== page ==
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The New York City Principals Pandemic Flu Survey: Are Schools Prepared?

Thomas, Gregory A.; Morse, Stephen S.; Alvarez, Wilmer; Soloff, Lisa; Abramson, David M.; Redlener, Irwin E.

It will be only a matter of time before another influenza pandemic occurs. Pandemic flu refers to a novel human influenza virus that causes a global outbreak, or pandemic. Researchers cannot accurately predict the timing, severity, or source of the next pandemic, but are certain it would present a myriad of issues for the public health infrastructures of our local communities. In the case of a pandemic flu outbreak, daily routine would be interrupted and school administrators would have many challenges to face. School principals in particular serve a unique role in their communities -- they are the link between their schools and the outside world, as well as a means of communication between these two sectors. It is important for individuals in this role to be seen as a clear and constant channel of communication at all times, especially during an emergency. In October of 2006, researchers from the National Center for Disaster Preparedness (NCDP), in coordination with the New York City (NYC) based Council of School Supervisors and Administrators (CSA), conducted a web based survey of NYC school principals to gauge their level of preparedness and to address the concern of principals for the many consequences that may arise for their schools if a pandemic flu outbreak is to occur. 330 of the 1260 principals responded (26.2%). Among key findings were the following: 1) 84.1% of principals did not have a pandemic flu plan; 2) Among the few schools with a plan, four out of five principals were not familiar with it; 3) The overwhelming majority of principals said their school had no process for talking with parents, and few have been involved in community level planning efforts. Schools are a resource to the safety of the community, and the well-being of schools and the community are inexorably intertwined. Recommendations for the future center on the need for schools and communities to work together to prepare for pandemic flu, as well as other emergencies. Other important recommendations include improving upon the role of the principal as a risk communicator and integrating the pandemic flu plan into the school's existing safety plan.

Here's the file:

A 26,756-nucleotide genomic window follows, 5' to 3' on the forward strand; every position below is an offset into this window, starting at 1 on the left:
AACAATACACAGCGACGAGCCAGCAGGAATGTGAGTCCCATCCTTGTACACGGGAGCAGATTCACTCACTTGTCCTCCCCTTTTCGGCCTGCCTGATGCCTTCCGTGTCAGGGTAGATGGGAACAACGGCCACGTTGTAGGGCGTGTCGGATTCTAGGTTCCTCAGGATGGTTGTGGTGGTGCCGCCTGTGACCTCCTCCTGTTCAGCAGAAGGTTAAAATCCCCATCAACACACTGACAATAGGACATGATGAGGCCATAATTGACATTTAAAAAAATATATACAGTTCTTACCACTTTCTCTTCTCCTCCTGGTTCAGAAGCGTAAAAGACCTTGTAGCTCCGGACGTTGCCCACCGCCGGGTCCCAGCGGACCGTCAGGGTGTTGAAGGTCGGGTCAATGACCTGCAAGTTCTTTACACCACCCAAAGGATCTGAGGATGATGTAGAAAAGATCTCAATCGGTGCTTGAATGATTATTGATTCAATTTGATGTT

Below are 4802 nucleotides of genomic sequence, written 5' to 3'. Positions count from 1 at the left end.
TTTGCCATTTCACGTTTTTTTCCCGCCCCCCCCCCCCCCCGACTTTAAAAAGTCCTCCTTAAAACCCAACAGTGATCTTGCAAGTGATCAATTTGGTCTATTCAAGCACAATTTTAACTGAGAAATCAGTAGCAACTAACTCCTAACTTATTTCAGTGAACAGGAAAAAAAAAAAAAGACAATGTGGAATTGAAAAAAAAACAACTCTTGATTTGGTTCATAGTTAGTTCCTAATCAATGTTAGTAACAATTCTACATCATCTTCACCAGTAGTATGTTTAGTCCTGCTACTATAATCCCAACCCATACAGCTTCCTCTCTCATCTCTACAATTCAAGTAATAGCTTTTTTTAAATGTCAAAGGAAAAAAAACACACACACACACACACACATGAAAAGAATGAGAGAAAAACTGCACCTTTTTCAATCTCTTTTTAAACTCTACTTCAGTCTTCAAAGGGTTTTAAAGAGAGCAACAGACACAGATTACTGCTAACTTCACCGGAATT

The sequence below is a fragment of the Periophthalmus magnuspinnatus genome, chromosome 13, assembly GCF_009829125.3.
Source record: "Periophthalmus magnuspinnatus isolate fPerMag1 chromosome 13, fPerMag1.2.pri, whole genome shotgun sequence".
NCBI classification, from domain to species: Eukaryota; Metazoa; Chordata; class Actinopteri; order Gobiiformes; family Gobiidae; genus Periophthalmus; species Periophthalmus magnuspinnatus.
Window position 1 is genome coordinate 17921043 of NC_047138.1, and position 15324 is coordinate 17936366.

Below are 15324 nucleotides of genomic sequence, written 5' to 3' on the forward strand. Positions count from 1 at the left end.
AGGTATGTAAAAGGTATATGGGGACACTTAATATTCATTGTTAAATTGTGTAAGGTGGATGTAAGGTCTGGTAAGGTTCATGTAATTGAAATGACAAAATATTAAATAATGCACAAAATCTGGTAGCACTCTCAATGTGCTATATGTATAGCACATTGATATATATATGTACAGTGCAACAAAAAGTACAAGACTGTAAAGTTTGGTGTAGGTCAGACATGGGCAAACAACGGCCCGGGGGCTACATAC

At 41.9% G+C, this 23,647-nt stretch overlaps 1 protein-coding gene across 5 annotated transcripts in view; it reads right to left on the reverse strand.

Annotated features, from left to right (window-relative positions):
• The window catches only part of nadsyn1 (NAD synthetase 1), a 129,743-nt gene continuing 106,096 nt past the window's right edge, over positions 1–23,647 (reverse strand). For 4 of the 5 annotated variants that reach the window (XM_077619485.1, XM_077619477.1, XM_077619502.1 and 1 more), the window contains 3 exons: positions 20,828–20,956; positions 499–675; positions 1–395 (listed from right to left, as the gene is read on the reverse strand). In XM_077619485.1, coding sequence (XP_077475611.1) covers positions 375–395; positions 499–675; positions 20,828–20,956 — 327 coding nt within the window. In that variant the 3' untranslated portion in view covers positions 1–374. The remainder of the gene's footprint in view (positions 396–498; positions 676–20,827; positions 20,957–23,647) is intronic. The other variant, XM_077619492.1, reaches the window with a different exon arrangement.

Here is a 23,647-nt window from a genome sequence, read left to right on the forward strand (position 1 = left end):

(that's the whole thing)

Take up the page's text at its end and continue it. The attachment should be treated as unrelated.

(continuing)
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Academic Units
National Center for Disaster Preparedness
Publisher
National Center for Disaster Preparedness
Published Here
May 25, 2010
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